His work focuses on developmental psychopathology, with particular emphasis on (a) peer and family relationships in children with externalizing disorders, (b) neuropsychological risk factors for and correlates of psychopathology, (c) comparisons and combinations of pharmacologic and psychological interventions for children with ADHD, (d) assessment and evaluation, (e) conceptual and definitional issues in the field, and (f) stigma and mental disorder.
His books include Attention Deficits and Hyperactivity in Children, The Years of Silence are Past: My Father’s Life with Bipolar Disorder, and The Mark of Shame: Stigma and Mental Illness and an Agenda for Change.
Hinshaw put The Mark of Shame to the "page 69 test" and reported the following:
Despite great advances in knowledge about mental illness over the last 50 years, why are people with mental disorders still so devalued, discriminated against, and feared? The general public knows more about mental illness than ever before, it is far more acceptable to talk about being in therapy or taking medications like Prozac, and treatments for mental illness have effects, on average, that are as strong as those related to most treatments for heart disease or cancer. But if you admit to a history of mental illness, in most states you can’t vote, drive a car, serve on a jury, run for office, or have custody of your children. The average length of time to seek treatment is 10 years. Policies of deinstitutionalization, which closed mental hospitals but without adequate support in the community, have resulted in homelessness and jail terms for far too many with serious forms of mental illness.Read a Q & A with Stephen Hinshaw.
I examine this depressing state of affairs from many perspectives — history, cultural anthropology, studies of ingroups versus outgroups, and even evolutionary theory (i.e., maybe we are “wired” to shun those who threaten our stability). At the same time, media portrayals of violence and incompetence, the lack of parity for mental health coverage, and internalized or self-stigma clearly compound the problem. I use disclosures and narratives — including my own family experiences of mental illness — to bring life to the issues I raise. At the close of the book, I spend several chapters on specific ideas for change, making parallels to the civil rights movement of the 1960s, in that both ‘top-down’ policy change and ‘bottom-up’ individual empathy and support are needed.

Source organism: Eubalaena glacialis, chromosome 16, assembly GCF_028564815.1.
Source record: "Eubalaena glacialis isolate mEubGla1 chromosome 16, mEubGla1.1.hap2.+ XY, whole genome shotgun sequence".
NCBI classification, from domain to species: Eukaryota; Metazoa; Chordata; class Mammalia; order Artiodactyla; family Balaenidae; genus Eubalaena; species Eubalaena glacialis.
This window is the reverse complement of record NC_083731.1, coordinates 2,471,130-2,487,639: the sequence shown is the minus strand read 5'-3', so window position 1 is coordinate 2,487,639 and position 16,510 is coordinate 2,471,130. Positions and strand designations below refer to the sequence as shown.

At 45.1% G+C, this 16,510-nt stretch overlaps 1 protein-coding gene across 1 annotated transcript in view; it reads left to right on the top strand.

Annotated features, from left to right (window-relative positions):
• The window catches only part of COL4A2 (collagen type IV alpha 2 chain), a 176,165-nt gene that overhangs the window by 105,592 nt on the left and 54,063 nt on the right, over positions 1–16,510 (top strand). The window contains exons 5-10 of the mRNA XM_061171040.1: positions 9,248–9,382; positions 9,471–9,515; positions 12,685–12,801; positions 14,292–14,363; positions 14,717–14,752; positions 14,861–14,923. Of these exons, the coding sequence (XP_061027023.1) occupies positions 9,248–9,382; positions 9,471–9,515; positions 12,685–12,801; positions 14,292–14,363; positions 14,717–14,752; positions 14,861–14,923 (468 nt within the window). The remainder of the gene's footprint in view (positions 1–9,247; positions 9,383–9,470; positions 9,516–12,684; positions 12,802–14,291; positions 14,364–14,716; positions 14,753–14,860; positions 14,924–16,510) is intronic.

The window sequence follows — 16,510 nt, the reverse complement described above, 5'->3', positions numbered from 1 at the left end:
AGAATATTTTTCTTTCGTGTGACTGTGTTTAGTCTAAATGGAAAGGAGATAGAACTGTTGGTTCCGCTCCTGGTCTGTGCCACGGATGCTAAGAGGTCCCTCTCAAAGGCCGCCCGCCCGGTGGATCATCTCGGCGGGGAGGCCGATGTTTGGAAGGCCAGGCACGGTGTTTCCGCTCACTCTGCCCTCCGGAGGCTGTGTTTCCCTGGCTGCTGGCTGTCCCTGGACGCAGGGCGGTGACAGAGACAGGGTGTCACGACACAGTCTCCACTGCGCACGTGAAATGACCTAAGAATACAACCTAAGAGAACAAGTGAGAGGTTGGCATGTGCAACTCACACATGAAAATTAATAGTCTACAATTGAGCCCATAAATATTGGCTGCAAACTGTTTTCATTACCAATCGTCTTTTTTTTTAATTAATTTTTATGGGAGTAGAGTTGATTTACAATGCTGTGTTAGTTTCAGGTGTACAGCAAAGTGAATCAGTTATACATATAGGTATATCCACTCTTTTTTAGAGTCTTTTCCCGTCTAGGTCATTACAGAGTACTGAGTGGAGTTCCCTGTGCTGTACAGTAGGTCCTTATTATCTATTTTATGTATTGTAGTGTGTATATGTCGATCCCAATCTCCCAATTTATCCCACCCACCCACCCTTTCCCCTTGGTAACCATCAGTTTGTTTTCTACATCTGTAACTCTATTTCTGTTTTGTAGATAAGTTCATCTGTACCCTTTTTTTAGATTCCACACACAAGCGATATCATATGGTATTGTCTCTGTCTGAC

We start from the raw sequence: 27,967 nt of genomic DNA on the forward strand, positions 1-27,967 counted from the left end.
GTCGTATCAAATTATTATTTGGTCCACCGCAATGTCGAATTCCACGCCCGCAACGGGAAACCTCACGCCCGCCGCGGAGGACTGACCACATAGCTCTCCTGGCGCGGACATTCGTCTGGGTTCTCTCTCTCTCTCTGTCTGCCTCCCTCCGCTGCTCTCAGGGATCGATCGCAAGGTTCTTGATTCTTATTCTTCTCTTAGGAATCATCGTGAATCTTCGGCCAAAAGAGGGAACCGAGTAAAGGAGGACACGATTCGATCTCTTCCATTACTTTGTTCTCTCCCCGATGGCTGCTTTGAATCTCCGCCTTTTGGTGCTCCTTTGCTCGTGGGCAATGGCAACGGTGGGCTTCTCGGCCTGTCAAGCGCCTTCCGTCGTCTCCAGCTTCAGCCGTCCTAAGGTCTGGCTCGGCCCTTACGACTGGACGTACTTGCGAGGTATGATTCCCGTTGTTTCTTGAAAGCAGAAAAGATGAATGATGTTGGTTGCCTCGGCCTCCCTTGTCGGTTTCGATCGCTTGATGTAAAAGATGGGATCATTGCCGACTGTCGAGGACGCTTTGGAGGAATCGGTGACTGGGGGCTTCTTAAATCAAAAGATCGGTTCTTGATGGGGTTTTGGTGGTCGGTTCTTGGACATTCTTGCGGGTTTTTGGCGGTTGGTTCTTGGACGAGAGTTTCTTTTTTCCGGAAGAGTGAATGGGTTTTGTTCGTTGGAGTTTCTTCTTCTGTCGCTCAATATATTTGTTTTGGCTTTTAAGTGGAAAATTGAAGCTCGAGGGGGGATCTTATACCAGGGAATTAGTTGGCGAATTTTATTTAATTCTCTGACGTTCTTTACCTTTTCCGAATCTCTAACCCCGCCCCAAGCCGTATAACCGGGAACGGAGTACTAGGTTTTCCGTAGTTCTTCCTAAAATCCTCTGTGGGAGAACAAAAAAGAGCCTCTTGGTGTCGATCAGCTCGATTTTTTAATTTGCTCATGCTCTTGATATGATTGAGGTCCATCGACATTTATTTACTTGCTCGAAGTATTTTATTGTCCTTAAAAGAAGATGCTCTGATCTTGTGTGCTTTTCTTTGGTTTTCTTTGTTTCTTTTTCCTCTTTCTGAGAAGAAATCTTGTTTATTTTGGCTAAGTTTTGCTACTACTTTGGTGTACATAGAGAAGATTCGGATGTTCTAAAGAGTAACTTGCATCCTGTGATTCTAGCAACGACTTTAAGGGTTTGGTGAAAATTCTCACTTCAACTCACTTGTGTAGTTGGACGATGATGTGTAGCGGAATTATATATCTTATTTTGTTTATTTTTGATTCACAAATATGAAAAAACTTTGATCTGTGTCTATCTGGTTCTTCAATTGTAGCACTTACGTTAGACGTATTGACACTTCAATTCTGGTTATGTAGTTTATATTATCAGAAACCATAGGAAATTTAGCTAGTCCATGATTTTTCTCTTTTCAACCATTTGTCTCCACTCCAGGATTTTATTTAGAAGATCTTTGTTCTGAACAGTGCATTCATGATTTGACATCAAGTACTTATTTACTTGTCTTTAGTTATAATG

Page 69 is not an easy page, because it talks about the dual issues of being a child and having a behavioral or emotional disorder. Toward the bottom, I state that
From the periods termed the Dark and Middle ages … no recordings of children’s games or children’s literature have been found, suggesting strongly that children were viewed primarily as adults of small stature, with no special accommodations…. Even paintings of children from this period show them depicted essentially as small adults. Youth were commonly put to full-time work by the age of 6 years, and marriages were arranged before adolescence in order to ensure the economic well-being of families. It was not atypical for children to be sold into slavery, and beatings were routinely accepted as discipline…
Grim reading, indeed, setting the stage for discussing the almost impossible task of being a child with a mental disorder. But to overlook this legacy would be to deny the truth.
The book ends on a far more upbeat note. All societies need diversity to survive, and most people with mental disorders can and do cope and lead important (if sometimes troubled) lives. Most are neither villains, hopelessly and chronically impaired, or geniuses; and nearly all families are affected by mental illness. In the messages of The Mark of Shame, I hope to help all of us realize how much of our human potential we are wasting by continuing to treat mental illness as shameful and immoral.
Visit the complete list of books in the Page 69 Series.